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Over 100 transportation and supply chain leaders in health and personal care products logistics convened in Philadelphia (April 1—3) for the semiannual meeting of the Health and Personal Care Logistics Conference (HPCLC), the member-company association that has been promoting better healthcare logistics since the 1920s.
Michael Bleser, divisional vice president, Rx Supply Chain & Analytics for Walgreens Co. gave a keynote address about his company’s pacesetting, 10-year agreement with AmerisourceBergen. Walgreens had been on a path of “disintermediating” wholesalers until the agreement was struck last year; now they, as well as Walgreens’ partner Alliance Boots, have advanced the integration of their purchasing and distribution systems, on a global scale.
Following a theme of “Emerging Trends in Managing Global Supply Chain Integrity,” the meeting gave attendees a closer look at key dynamics in healthcare logistics currently: cold-chain practices; cargo security; product serialization and tracking. For cold chain, the watchword is the effect of the Good Distribution Practices codified in the European Union; a key friction point will be the management of room-temperature products. For Pharma, cargo thefts represented about 8% of overall trucking cargo theft in 2013. There is currently an elevated threat of theft from collusion between thieves and trucking drivers. With serialization, the guiding principle is to build a “data supply chain” that parallels the physical supply chain.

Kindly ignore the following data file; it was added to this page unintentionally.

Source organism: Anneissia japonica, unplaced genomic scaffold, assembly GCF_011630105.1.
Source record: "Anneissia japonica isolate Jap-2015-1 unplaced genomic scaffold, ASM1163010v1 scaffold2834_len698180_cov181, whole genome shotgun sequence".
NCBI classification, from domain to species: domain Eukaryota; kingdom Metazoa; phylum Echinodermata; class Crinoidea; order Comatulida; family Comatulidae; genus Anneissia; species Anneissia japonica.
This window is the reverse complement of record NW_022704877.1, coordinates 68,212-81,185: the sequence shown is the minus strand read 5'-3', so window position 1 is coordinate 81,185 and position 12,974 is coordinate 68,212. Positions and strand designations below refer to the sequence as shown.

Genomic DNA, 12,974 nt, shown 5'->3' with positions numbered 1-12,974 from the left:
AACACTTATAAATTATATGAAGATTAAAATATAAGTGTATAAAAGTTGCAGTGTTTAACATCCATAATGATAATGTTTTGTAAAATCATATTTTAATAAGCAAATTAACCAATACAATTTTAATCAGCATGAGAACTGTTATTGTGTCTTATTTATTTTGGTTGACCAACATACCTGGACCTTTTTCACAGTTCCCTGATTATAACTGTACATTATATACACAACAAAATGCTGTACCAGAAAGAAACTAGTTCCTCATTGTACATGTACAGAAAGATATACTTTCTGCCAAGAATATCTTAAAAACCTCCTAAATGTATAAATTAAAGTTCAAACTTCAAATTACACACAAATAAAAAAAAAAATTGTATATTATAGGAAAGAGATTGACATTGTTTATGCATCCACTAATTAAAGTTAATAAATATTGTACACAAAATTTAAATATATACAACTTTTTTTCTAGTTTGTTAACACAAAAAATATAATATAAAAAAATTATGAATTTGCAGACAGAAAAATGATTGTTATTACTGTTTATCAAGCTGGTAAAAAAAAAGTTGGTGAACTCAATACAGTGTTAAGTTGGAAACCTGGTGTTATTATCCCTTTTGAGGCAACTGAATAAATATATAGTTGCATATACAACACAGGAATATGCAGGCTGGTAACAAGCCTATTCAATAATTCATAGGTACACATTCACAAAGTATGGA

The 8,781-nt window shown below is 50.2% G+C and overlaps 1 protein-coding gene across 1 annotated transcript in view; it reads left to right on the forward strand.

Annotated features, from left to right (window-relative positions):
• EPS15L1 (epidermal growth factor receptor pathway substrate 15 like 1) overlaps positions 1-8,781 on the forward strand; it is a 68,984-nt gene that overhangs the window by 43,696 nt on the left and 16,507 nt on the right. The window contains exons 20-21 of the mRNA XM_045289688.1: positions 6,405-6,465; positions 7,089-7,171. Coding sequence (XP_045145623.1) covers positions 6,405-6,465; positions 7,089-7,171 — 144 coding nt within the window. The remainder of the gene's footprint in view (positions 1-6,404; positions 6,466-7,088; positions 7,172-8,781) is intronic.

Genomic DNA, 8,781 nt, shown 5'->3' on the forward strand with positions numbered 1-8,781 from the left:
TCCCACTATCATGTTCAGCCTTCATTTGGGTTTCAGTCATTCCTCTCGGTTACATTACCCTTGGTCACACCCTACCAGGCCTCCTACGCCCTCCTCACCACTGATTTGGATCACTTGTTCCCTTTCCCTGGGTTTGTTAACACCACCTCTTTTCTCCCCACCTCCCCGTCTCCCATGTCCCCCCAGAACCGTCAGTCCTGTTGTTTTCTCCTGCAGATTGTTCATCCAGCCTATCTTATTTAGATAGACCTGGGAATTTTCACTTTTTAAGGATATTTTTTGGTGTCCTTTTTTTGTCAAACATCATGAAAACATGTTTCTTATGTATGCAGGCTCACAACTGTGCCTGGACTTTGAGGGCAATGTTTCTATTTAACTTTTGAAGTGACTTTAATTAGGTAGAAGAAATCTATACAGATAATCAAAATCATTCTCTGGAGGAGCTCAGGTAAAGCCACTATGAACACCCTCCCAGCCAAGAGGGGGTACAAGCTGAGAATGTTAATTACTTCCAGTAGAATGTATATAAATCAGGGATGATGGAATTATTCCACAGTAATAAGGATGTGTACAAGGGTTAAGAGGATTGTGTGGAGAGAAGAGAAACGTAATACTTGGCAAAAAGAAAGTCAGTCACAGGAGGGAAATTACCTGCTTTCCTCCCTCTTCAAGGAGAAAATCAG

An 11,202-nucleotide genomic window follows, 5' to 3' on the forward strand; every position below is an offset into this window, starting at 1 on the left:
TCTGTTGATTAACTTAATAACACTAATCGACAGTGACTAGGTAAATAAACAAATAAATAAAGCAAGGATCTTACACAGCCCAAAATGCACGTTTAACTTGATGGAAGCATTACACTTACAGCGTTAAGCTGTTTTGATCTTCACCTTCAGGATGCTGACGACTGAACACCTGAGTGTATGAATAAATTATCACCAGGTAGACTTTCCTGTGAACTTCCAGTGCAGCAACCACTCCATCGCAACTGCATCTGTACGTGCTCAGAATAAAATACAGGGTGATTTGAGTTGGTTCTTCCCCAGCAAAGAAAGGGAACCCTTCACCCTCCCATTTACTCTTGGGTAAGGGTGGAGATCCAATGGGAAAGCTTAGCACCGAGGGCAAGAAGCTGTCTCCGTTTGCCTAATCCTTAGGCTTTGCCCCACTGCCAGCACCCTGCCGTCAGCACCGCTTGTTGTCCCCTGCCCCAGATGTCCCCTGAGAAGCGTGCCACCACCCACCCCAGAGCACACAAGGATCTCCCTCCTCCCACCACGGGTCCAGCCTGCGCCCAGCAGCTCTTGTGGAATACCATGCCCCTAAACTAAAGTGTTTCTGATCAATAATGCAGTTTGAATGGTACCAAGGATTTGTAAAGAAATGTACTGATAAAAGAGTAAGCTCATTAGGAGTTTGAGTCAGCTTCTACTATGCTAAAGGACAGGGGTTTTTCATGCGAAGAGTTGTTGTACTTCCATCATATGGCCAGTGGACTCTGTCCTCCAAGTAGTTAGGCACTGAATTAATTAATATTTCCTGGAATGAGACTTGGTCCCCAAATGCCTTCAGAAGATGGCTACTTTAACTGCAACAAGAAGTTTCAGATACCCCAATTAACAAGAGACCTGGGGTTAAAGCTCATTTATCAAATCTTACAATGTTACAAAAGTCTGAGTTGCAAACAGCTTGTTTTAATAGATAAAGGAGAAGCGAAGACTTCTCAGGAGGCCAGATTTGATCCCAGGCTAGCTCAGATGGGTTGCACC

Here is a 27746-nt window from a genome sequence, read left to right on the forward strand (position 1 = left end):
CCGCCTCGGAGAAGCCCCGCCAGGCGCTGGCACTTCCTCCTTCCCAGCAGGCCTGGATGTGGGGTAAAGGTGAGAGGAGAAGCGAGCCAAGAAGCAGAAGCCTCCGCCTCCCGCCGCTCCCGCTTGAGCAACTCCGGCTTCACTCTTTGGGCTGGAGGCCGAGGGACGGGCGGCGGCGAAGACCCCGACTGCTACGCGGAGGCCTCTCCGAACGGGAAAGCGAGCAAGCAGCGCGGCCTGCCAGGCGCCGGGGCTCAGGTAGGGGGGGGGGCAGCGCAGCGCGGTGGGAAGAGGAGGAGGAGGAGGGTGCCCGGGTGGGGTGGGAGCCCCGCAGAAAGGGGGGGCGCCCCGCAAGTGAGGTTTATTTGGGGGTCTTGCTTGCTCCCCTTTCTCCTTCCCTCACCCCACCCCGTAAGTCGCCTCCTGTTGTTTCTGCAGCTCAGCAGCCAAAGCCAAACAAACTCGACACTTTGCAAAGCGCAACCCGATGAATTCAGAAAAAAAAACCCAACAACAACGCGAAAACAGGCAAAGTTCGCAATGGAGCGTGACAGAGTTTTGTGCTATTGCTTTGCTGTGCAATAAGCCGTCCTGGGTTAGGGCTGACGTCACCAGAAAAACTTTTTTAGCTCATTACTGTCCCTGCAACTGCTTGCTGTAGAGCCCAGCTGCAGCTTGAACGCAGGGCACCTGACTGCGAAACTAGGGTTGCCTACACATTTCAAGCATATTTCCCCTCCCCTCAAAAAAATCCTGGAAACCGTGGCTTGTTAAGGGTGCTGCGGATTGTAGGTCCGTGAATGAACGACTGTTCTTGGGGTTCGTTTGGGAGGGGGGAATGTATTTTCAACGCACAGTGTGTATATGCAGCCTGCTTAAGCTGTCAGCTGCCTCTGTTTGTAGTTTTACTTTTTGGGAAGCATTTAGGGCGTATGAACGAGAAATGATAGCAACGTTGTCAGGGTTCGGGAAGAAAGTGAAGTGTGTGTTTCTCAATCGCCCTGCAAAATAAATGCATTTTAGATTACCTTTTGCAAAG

The spring meeting was also the swan song, of sorts, for John Cutler, legal counsel for HPCLC for nearly two decades; he is now retiring. Karyn Booth, a partner at Thompson Hine, is the new HPCLC legal counsel.
The agenda for the fall HPCLC meeting was set: “Emerging Trends in Managing Global Supply Chains,” to be held in Longboat Key, FL, on October 6—8. Jim Cafone, VP Global Network Supply Operations, Pfizer will be the keynote speaker. For information, visit www.hpclcnet.org.